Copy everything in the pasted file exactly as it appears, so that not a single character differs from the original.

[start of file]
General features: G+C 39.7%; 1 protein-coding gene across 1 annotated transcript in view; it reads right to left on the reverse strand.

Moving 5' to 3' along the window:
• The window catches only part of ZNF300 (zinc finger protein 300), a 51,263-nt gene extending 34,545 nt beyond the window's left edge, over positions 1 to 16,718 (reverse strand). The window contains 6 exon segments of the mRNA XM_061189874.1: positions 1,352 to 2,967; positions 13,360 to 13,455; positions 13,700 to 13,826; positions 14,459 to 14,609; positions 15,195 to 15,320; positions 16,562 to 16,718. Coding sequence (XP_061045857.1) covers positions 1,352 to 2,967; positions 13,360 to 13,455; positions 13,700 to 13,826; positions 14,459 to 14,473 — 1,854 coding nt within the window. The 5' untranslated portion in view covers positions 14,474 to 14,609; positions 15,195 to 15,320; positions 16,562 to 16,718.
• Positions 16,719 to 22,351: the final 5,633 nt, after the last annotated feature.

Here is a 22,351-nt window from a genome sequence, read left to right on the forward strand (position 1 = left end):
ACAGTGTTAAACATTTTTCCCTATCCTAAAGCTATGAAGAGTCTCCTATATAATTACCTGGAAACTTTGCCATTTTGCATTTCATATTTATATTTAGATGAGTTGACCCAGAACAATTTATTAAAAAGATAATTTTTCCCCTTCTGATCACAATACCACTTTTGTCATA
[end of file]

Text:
General features: G+C 39.7%; 1 protein-coding gene across 1 annotated transcript in view; it reads right to left on the reverse strand.

Moving 5' to 3' along the window:
• The window catches only part of ZNF300 (zinc finger protein 300), a 51,263-nt gene extending 34,545 nt beyond the window's left edge, over positions 1 to 16,718 (reverse strand). The window contains 6 exon segments of the mRNA XM_061189874.1: positions 1,352 to 2,967; positions 13,360 to 13,455; positions 13,700 to 13,826; positions 14,459 to 14,609; positions 15,195 to 15,320; positions 16,562 to 16,718. Coding sequence (XP_061045857.1) covers positions 1,352 to 2,967; positions 13,360 to 13,455; positions 13,700 to 13,826; positions 14,459 to 14,473 — 1,854 coding nt within the window. The 5' untranslated portion in view covers positions 14,474 to 14,609; positions 15,195 to 15,320; positions 16,562 to 16,718.
• Positions 16,719 to 22,351: the final 5,633 nt, after the last annotated feature.

Here is a 22,351-nt window from a genome sequence, read left to right on the forward strand (position 1 = left end):
ACAGTGTTAAACATTTTTCCCTATCCTAAAGCTATGAAGAGTCTCCTATATAATTACCTGGAAACTTTGCCATTTTGCATTTCATATTTATATTTAGATGAGTTGACCCAGAACAATTTATTAAAAAGATAATTTTTCCCCTTCTGATCACAATACCACTTTTGTCATA